FIG. 2 depicts a diagrammatic view of apparatus utilizing the diode-detector for measuring an unknown frequency. The output from a source 19, e.g. a C0, laser operating at a nominal 9.3 p. wavelength is focused by means of a lens 23 on the thin wire antenna 1 near the region of its junction with nickel base 5. The diode is represented symbolically as an element 21 in FIG. 2. The position of the lens is adjusted such that the output from the laser source has a spot diameter of 0.2 0.3 mm at its intersection with the cat whisker 1. A second source with a known lower frequency is similarly coupled to the cat whisker. In FIG. 2 the second source 20 is a H O laser operating with an output at a nominal 28 p. wavelength.

A third source 24, a microwave source, is coupled to the cat whisker by means of a cable to the coaxial connector 16. The output frequency of the microwave source is variable and known.

The lasers 19, 20 may be operated in the pulsed mode or continuously. In the pulsed mode, the C0, laser is Q-switched by a rotating mirror. Voltage pulses can be obtained from the rotating mirror using a light beam detected by a photocell. These pulses in turn can be used for triggering the H 0 laser and the microwave source, e.g. a klystron. For pulsed lasers, typically, the output of the C0, laser is 100 watts over one half a micro-second pulse width, the H 0 laser, 10 watts over 3 microseconds pulse width, and the microwave source, a klystron, 30 milliwatts.

If the lasers and the klystron are operated continuously their output is kept below about 100 milliwatts to prevent diode burnout. A chopper 31 is usually inserted between the C0, laser and the diode for determining synchronously when the electromagnetic radiation is incident on the whisker. The importance of this will be made apparent later.

Initially, micrometer 11 is adjusted such that the tip 2 of the cat whisker 1 just makes contact with the nickel base 5. Here, the cat whisker 1 acts as a wire antenna to which the incident infrared radiation is coupled much the same as the antenna coupling for microwave or radio waves. If the micrometer is adjusted properly, a DC voltage is found to develop across the point contact element. This voltage does not arise from the thennoelectric effect, but from induced alternating currents with frequencies of the incident radiations which are rectified by the detector. The detector acts as a frequency mixer. Hence the response time of the diode must be as fast as the frequency of the incident radiation, in order that an alternating current may be induced with the same frequency as the incident radiation.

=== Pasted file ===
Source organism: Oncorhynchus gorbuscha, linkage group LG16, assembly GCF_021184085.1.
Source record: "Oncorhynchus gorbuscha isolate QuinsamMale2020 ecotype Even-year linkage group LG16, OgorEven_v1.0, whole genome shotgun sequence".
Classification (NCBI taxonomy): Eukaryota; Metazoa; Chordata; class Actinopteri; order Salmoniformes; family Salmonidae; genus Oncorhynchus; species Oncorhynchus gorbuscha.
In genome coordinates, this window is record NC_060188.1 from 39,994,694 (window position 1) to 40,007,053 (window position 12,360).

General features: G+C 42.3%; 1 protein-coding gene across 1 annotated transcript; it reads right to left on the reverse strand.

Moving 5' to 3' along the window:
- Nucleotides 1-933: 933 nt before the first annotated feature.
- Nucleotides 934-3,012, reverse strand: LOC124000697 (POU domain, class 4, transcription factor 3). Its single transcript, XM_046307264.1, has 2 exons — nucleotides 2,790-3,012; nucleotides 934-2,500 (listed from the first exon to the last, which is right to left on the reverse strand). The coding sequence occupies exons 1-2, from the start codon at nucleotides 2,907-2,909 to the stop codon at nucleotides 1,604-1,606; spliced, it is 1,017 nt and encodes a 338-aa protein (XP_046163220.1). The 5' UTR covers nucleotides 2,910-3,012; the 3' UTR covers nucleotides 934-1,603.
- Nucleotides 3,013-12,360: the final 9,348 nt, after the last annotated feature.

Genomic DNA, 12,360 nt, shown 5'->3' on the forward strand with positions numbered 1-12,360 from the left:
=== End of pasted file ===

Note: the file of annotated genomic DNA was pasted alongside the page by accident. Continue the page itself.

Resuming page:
The output signal from coaxial connector 16 is fed into a 57 MHz intermediate frequency amplifier 29 with a 4 MHz bandwidth. The output from the amplifier 29 is rectified, averaged and displayed on an oscilliscope 27 which is triggered by chopper 31 when the lasers are operated continuously or by the voltage pulses from the photocell if the lasers are pulsed.

The klystron frequency is tuned until a beat note" is observed on the oscilliscope 27. In our example, this occurs when the klystron frequency is nearly equal to the difference frequency between the fundamental of the unknown frequency and the third harmonic of the radiation from the water laser. Since the klystron frequency can be easily determined to a high degree of accuracy by standard frequency measuring techniques and the frequency of the H 0 laser is known, the frequency of the unknown source may be easily computed.

In the above experiment, the frequency of the second source, the H 0 laser, was assumed to be known. This frequency was determined by comparing it with a known lower frequency by the heterodyning process. For instance, the H 0 laser at 28p. may be compared with a D 0 water laser operating at nominally 84;]. By continuing this comparing process with lower frequencies a chain may be built to extend to the microwave region, where frequencies can be measured with extreme accuracies by other types of detectors. Utilizing this technique, with the detector whose response time is as fast as the frequency to be measured, one can measure frequency in the visible and infrared domain to an accuracy of one part in 10.